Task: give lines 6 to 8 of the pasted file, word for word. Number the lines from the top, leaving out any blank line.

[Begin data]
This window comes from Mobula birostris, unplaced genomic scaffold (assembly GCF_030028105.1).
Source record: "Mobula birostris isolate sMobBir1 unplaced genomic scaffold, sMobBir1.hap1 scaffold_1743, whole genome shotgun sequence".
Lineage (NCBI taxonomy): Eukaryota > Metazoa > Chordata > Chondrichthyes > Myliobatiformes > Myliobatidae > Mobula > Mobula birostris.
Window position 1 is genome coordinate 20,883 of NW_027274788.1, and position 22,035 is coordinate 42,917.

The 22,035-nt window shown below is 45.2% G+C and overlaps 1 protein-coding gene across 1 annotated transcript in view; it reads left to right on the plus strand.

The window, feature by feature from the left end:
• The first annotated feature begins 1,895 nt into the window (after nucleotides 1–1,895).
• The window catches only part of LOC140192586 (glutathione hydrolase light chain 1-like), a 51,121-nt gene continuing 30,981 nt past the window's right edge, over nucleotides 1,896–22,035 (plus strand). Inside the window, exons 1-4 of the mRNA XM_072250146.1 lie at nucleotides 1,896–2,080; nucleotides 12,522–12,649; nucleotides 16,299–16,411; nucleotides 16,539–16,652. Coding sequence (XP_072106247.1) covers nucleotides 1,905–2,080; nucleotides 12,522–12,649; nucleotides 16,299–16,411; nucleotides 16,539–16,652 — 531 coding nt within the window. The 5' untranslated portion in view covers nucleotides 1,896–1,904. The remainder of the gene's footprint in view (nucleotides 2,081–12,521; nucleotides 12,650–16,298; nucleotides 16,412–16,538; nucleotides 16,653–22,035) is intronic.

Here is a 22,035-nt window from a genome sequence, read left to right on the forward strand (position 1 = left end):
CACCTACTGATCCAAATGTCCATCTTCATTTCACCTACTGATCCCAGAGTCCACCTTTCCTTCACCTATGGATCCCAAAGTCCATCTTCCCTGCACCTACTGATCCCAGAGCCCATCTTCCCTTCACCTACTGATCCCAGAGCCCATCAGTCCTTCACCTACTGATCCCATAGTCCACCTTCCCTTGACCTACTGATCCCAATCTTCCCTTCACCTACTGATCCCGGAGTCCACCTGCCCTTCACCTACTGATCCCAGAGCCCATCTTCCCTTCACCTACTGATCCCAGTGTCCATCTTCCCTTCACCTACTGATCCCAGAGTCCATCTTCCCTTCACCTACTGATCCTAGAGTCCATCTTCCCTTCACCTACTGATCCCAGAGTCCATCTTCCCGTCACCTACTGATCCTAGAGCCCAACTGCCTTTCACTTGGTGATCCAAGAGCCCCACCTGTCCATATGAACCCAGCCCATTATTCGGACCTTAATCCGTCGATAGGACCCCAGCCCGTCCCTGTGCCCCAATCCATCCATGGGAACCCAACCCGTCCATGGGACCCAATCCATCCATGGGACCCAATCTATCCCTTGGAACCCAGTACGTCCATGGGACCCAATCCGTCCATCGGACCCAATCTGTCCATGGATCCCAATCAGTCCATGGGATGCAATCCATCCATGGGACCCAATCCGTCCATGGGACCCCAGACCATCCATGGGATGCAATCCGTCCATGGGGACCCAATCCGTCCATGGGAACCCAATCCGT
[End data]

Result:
The window, feature by feature from the left end:
• The first annotated feature begins 1,895 nt into the window (after nucleotides 1–1,895).
• The window catches only part of LOC140192586 (glutathione hydrolase light chain 1-like), a 51,121-nt gene continuing 30,981 nt past the window's right edge, over nucleotides 1,896–22,035 (plus strand). Inside the window, exons 1-4 of the mRNA XM_072250146.1 lie at nucleotides 1,896–2,080; nucleotides 12,522–12,649; nucleotides 16,299–16,411; nucleotides 16,539–16,652. Coding sequence (XP_072106247.1) covers nucleotides 1,905–2,080; nucleotides 12,522–12,649; nucleotides 16,299–16,411; nucleotides 16,539–16,652 — 531 coding nt within the window. The 5' untranslated portion in view covers nucleotides 1,896–1,904. The remainder of the gene's footprint in view (nucleotides 2,081–12,521; nucleotides 12,650–16,298; nucleotides 16,412–16,538; nucleotides 16,653–22,035) is intronic.